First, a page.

Off the Shelf
No Time to Bury Them by Mark C. Eddy
No Time to Bury Them
By Mark C. Eddy; 2017, 166 pages
April 23, 2018 By Eric McMillan Streeter.ca
At the beginning of the past century, the Yukon was North America’s last wild frontier of fast riches, sudden death, rampant crime and (sometimes literally) dog-eat-dog survival. At least that’s how it is portrayed in Toronto writer Mark C. Eddy’s quick read, No Time to Bury Them.
It’s 1907 and the Klondike Gold Rush has waned, leaving the Royal North-West Mounted Police overseeing the declining towns of gamblers, broken families and murderous gangs. In Dawson, the north’s crown city, the Mounties have fallen under the sway of a criminal kingpin, Eric Morgan. He runs the town and he is planning a half-million-dollar gold heist.
Never fear, for reformed-alcoholic-turned-Dudley-Do-Right Mountie Richard Carol in nearby Fort MacCammon plans to stop him.
Much of the novel deals with the trek of Carol’s small force through the icy woods and over the frozen rivers. All the way he is playing cat and mouse with Morgan’s men who fight to prevent his patrol from reaching Dawson alive. This is the best part of the novel. It’s a gruelling, exciting story, reminiscent of Jack London’s tales of survival.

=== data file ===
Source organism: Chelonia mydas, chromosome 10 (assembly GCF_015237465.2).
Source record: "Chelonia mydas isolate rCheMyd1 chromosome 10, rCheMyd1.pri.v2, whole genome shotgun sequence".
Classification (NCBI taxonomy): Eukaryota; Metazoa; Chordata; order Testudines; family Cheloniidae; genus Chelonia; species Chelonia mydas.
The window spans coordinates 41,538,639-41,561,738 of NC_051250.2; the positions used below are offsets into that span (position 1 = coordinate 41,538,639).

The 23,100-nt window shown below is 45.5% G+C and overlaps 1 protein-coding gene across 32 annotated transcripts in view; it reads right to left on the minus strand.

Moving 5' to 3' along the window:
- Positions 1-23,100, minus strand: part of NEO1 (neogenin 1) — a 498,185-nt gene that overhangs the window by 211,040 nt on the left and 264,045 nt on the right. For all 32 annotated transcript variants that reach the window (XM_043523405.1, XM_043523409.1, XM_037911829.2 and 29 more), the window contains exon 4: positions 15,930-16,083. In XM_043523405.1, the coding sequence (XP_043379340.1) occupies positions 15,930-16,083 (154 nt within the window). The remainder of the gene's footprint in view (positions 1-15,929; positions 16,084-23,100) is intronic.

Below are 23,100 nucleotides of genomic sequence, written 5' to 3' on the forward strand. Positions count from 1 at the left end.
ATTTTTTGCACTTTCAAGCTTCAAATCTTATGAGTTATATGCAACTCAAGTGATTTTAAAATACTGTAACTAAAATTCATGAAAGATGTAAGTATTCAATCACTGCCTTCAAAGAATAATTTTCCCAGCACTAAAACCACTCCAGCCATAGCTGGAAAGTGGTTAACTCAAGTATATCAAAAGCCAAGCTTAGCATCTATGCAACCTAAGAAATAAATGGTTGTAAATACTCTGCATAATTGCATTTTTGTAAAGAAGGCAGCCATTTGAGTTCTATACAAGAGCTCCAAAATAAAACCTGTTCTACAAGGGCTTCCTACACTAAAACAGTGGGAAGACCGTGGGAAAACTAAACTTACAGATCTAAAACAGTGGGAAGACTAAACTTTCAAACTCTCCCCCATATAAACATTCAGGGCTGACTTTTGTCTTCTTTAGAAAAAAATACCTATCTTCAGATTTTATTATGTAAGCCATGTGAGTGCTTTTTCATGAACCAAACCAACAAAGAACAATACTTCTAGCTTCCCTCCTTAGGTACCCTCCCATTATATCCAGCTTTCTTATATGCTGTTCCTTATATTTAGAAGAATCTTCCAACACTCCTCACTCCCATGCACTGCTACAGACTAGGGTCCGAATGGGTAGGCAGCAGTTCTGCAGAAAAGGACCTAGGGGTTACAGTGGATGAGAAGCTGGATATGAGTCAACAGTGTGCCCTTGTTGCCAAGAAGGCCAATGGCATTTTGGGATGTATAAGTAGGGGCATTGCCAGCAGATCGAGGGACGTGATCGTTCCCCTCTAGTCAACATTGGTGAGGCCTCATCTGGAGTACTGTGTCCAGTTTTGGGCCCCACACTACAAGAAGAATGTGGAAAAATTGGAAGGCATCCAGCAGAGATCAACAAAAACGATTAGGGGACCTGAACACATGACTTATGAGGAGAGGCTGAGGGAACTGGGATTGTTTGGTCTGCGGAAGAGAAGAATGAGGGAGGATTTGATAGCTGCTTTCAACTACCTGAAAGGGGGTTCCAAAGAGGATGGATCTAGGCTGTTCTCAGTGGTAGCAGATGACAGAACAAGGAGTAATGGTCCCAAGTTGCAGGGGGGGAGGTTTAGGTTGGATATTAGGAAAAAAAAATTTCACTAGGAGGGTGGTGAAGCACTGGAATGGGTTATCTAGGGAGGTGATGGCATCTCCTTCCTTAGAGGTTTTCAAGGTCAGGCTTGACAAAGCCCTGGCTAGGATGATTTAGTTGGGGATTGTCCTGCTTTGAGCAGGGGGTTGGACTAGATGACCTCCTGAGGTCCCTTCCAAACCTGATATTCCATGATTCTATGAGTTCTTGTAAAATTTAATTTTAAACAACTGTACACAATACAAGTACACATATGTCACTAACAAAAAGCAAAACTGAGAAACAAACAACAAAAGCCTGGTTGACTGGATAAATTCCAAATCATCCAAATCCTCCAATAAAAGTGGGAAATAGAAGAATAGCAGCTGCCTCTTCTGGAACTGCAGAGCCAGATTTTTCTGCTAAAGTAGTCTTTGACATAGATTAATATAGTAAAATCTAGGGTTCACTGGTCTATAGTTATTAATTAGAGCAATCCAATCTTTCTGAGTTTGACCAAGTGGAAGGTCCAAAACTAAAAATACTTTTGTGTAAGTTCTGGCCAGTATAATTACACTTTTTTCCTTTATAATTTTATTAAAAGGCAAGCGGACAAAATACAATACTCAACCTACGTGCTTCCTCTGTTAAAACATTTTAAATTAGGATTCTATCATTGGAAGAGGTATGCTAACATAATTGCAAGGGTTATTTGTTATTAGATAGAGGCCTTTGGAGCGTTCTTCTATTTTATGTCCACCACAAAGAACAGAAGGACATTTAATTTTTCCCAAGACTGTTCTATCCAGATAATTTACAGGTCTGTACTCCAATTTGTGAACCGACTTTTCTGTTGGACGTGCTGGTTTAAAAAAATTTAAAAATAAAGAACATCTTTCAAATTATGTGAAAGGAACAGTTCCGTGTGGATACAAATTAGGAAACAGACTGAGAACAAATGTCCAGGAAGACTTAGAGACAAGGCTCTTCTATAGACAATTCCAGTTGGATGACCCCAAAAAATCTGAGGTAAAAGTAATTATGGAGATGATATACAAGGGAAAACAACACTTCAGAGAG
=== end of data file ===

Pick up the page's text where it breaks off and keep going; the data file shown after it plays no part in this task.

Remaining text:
Backgrounds and relationships are sketched out quickly and never really develop much beyond that. There is just about as much nuance to the characters as you get in the average television cop show.
The attention is on the back-and-forth chase in the unforgiving, snow-bound landscape. The plot takes several twists readers will not see coming.
Panegyrics to the north’s police force and to the future of the Yukon under its guidance, put in the mouth of our most noble officer, don’t help. They sound as though the writer is trying to make amends for portraying some Mounties as corrupt. He pretty well admits this in an author’s note at the end.
Eddy needn’t be so sensitive to the feelings of the 150-year-old force. He should trust his ability to spin a compelling story of action and doing right in a harsh land over a century ago.
– Eric McMillan, Streeter.ca
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